The Casey Anthony Video Debacle
This a photograph entered into evidence in the Casey Anthony trial on Friday, June 10, 2011. The photo shows Caylee Anthony and her mother Casey. An expert witness used this photo to superimpose an image of Caylee’s skull to mark supposedly where duct tape found on the remains would have been positioned on her face while alive.
Here is a description of the video from the Orlando Sentinel: “Later, they viewed an unusual and contested video, showing a picture of Caylee alive with her mother and then images of her skull and a superimposed single strip of duct tape covering her nose and mouth. As the skull and tape became more prominent in the presentation, the image of Caylee alive faded.” The video showed a smiling and beatific picture of Caylee with a skull and duct tape superimposed on top of the live image. The video had her face morphing into a bare skull.
Professor Michael Warren used the video to illustrate how duct tape could have been on the child’s face prior to decomposition. Warren said he created the video of Caylee “decomposing” into the image of her skull to show scale, and included a photo of duct tape from the scene to demonstrate that it is possible for the tape to cover Caylee’s nose and mouth. Warren admitted that he used a photo of Caylee that he had downloaded on the Internet, and didn’t even know how old Caylee was in the photo.
The defense objected calling the video “disgusting” and “pure fantasy,” but Judge Perry, despite the objections, allowed the animation to be shown. If that was not enough, he also allowed testimony that Caylee’s bones had been chewed on by wild animals in the woods. John Schultz, a University of Central Florida forensic anthropology professor, told the jury that two large leg bones that were recovered had “actually been chewed on by animals.”
This is Judge Belvin Perry’s first catastrophic mistake. While he has generally been assisting the prosecution, he has not made any seriously wrong rulings, up to now. This video re-enactment is clearly inadmissible per Rule 403. Here is the text of the rule with the important parts highlighted:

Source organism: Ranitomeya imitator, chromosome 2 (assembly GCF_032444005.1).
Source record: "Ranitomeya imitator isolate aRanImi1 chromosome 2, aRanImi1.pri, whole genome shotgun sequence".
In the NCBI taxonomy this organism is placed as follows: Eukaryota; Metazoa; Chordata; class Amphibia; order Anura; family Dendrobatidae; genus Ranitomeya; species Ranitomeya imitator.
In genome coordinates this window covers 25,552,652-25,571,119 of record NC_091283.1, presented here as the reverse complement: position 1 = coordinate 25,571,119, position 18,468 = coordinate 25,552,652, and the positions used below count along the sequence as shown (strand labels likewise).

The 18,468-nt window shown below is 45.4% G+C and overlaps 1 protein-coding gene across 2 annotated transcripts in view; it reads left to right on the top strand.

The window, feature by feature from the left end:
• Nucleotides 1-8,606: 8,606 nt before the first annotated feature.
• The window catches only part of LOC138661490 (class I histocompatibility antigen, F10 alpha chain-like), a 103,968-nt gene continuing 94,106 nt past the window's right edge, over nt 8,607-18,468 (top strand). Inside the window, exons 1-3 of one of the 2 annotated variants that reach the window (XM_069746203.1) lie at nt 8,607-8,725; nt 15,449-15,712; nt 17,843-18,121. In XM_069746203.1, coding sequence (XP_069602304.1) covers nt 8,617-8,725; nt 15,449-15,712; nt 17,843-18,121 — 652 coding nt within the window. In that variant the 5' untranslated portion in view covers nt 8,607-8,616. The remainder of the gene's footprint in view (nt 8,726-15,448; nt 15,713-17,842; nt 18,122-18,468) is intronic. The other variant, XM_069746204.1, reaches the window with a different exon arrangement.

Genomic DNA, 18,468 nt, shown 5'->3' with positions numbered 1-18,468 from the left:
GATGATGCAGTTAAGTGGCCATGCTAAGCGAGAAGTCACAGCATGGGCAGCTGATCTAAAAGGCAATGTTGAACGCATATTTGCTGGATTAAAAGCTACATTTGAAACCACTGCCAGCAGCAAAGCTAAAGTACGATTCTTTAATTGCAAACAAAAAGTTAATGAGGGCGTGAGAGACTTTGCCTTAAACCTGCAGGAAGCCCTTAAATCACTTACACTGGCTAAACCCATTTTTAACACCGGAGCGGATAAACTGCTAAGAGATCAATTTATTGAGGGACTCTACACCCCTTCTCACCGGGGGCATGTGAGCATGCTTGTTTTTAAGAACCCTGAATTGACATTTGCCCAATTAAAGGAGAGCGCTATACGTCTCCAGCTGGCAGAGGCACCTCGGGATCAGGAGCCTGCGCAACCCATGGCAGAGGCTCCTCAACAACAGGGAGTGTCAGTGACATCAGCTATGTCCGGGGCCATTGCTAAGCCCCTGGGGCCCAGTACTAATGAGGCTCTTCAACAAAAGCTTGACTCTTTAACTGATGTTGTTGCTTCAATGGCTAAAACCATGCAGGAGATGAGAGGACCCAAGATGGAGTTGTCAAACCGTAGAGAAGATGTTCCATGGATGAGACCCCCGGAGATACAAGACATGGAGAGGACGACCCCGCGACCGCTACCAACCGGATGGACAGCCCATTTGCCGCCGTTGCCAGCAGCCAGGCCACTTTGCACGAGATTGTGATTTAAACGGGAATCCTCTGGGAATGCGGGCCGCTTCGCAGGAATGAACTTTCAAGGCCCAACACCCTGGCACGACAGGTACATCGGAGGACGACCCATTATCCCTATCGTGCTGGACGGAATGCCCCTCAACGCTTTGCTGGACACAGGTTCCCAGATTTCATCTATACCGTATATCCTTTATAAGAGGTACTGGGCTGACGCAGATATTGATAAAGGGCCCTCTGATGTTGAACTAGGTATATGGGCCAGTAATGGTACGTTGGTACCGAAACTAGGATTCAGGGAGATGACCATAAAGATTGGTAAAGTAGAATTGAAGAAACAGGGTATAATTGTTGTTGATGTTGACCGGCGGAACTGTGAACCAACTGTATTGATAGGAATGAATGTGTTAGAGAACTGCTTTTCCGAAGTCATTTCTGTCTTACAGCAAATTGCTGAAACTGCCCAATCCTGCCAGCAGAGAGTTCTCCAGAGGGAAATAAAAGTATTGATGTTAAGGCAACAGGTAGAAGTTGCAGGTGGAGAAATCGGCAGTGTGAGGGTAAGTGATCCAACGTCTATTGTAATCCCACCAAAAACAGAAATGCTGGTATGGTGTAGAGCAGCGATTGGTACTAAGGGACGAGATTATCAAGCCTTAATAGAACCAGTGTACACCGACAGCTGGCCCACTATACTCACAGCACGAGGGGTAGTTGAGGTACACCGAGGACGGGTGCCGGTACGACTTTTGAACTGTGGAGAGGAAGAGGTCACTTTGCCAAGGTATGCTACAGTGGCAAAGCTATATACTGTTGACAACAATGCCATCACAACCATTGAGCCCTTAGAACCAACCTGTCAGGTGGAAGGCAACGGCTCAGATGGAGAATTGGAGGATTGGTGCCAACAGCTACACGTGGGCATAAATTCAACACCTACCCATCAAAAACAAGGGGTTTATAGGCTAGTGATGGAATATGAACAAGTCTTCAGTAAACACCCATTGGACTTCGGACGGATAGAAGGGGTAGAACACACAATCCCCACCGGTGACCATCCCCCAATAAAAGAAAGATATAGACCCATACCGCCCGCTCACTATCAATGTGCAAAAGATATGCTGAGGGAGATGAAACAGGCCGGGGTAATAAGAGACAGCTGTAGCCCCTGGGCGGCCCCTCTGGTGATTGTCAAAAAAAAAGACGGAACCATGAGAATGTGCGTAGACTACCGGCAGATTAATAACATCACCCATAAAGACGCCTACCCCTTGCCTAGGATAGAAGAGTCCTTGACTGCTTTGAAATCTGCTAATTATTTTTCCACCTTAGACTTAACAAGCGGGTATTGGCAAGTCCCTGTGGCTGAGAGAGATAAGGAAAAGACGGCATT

90.403 Exclusion on grounds of prejudice or confusion.
Relevant evidence is inadmissible if its probative value is substantially outweighed by the danger of unfair prejudice, confusion of issues, misleading the jury, or needless presentation of cumulative evidence.
In my opinion, it is fair game to use the crime scene photographs so long as there is a relevant purpose to them. They can be brutal, but if the crime is brutal they are admissible. However creating a video which starts with a beautiful child and morphs into an ugly skull is going too far. This is not real evidence but created evidence. Evidence created to shock the emotions of the jury into hating the defendant. And if you watch any of the television or read the print coverage you see the video succeeded beyond even the prosecutor’s expectations. But a trial is not about using quasi-evidence to demonize the defendant. It is about using actual evidence, although ugly, to establish facts.
Note that the rule requires that the unfair prejudice substantially outweigh the probative value. I caution my law students that mere prejudice or even high prejudice is not enough. It must be “unfair” prejudice. They must present an argument which explains why the prejudice is unfair. One way of doing that is showing the evidence would cause the jury to decide the case on something other than the facts. That is exactly what is happening here. The jury is not thinking that the demonstration shows how the duct tape was used in the killing. It is thinking get me a rope to hang this cold blooded, heartless and dangerous mother. Does anyone doubt this video is visceral and inflammatory?